Monday, April 19, 2004, saw the 25th anniversary of the Dutch Meteor Society (DMS). During the first 24 of those years, DMS rallied around the journal "Radiant", resulting in hundreds of great accounts of meteor observing campaigns, results from observations, and discussions of ongoing work in the field of meteor science. More than that, the journal has the best contemporary pictures of meteors and fireballs anywhere, including some published in Sky & Telescope, permitting for the fact that "Radiant" was printed in black-and-white. After 24 years of editing "Radiant", Hans Betlem last year issued what appears to have been the final copy and now DMS rallies around the direct reporting of observing results on the Internet (www.dmsweb.org). The modern times have doomed the printed journal, which had some 150+ copies per issue, to the fate of the Dodo. If we are lucky, some rare specimens will be preserved in some dusty library until the paper yellows and fades and there are but memories. Nobody will care about the enthusiasm of amateur astronomers at the end of the 20th century, laboring with love to pave a tiny section of the road to ethereal wisdom.
All of this may be of no interest to you, were it not that "Radiant" will soon be read by millions. That is, the fraction of those millions that does not mind that the journal's leading language is Dutch (with English abstracts provided). That is because "Radiant, the journal of the Dutch Meteor Society" will soon be accessible on-line on the NASA Astrophysics Data System. The article names have already been added, and PDF files of the articles will soon follow. Not only "Radiant" is there, but also "Sky & Telescope", professional journals like the "Astrophysical Journal", and some good oldies such as early issues of "Monthly Notices of the Royal Astronomical Society". Your own astronomical library at the tip of your hands.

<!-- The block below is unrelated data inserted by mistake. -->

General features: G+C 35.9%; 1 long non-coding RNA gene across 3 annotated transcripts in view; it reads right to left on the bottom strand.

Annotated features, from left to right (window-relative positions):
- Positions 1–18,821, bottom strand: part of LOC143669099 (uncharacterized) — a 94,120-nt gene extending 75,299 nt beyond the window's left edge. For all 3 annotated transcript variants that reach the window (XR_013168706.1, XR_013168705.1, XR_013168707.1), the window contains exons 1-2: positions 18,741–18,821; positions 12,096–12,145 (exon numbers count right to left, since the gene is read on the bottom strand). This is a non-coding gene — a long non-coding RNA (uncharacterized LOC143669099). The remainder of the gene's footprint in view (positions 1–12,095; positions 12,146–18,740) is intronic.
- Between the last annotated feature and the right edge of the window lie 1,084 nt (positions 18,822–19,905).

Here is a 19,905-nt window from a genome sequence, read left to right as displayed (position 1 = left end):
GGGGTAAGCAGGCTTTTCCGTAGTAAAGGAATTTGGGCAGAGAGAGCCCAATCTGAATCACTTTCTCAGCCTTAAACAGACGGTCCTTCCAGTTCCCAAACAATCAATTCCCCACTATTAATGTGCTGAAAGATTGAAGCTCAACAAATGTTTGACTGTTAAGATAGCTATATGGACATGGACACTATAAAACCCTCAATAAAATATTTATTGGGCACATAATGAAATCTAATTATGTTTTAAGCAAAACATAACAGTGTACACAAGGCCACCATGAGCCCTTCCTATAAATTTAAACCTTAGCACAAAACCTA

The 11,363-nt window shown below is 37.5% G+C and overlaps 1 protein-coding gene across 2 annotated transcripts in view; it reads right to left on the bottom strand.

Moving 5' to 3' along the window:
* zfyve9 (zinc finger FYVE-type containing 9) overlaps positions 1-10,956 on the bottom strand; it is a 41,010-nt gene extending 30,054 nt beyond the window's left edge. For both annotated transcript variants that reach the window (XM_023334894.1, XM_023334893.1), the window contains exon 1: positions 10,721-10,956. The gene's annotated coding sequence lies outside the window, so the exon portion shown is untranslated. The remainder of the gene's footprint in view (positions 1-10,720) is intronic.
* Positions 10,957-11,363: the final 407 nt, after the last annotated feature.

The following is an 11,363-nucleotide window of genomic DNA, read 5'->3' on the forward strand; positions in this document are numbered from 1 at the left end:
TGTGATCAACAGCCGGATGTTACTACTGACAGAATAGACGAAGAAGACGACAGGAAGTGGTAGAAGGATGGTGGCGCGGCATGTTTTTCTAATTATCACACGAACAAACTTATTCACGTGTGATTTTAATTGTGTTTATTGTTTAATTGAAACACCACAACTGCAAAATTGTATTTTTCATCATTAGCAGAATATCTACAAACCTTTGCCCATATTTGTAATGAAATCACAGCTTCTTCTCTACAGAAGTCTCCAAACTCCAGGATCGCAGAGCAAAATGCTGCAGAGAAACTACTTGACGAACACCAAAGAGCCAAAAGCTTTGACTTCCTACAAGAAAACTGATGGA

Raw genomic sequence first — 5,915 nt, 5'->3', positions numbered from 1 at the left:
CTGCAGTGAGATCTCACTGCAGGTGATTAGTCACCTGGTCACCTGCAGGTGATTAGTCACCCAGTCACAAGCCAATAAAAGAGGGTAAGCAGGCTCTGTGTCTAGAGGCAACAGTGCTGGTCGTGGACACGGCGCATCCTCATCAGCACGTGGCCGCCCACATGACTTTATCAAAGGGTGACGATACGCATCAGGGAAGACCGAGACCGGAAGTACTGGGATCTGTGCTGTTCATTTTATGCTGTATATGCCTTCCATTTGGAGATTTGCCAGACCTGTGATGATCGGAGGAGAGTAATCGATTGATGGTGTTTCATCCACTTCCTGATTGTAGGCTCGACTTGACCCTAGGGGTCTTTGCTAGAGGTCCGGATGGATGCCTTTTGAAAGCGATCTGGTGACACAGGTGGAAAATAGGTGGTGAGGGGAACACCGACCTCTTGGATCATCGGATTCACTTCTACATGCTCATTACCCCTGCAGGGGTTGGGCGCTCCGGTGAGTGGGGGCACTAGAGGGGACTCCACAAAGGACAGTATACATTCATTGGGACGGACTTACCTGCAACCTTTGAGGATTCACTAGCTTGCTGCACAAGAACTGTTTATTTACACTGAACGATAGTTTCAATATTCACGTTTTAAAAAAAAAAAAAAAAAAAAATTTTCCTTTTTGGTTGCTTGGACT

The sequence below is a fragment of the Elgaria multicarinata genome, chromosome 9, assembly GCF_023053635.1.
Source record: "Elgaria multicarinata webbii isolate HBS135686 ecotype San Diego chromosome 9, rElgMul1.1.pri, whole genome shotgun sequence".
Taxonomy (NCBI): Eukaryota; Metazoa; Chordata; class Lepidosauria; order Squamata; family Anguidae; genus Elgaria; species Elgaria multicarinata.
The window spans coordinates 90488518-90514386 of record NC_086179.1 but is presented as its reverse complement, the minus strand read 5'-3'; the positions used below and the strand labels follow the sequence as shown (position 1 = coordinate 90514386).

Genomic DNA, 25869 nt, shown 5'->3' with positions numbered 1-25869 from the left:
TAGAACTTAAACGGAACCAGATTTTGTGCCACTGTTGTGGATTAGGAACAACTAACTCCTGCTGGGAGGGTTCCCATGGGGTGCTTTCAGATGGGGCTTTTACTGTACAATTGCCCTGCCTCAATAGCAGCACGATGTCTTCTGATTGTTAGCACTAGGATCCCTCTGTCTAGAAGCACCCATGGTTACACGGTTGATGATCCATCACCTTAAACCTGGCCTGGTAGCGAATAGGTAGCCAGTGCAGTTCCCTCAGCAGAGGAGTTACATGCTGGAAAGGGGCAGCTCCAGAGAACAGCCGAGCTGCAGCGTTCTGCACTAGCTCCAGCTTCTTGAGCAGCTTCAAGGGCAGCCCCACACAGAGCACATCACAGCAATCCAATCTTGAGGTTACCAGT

Go to "Google" and search for "ADS". One of the first few entries that shows up is "NASA ADS: ADS Home Page". The first page has a big blue button that says "Search References". Click on that to get to a page that provides a few choice databases (this page is in desperate need for improvement). Choose the first database "Astronomy and Astrophysics" (which at this time has 992,809 records!) to get to the query page. This somewhat chaotic looking page has several search options. Start with typing in your name in the top left box where it says "Authors". I typed in "Betlem, H." . Then click on "Send Query". An astounding 381 publications are returned, most of those are the contributions (sweat and tears) that Hans Betlem made for the journal "Radiant." Type in "Jenniskens, P.", and you will get only 282. Hans has been an outstanding author. Try your own name to see if you took enough time to report about your observing activities. If no entries show up, then you may not have done your share, or you simply have to wait (a year or so?) until the San Jose Astronomical Society's Ephemeris Newsletter has been included in the database.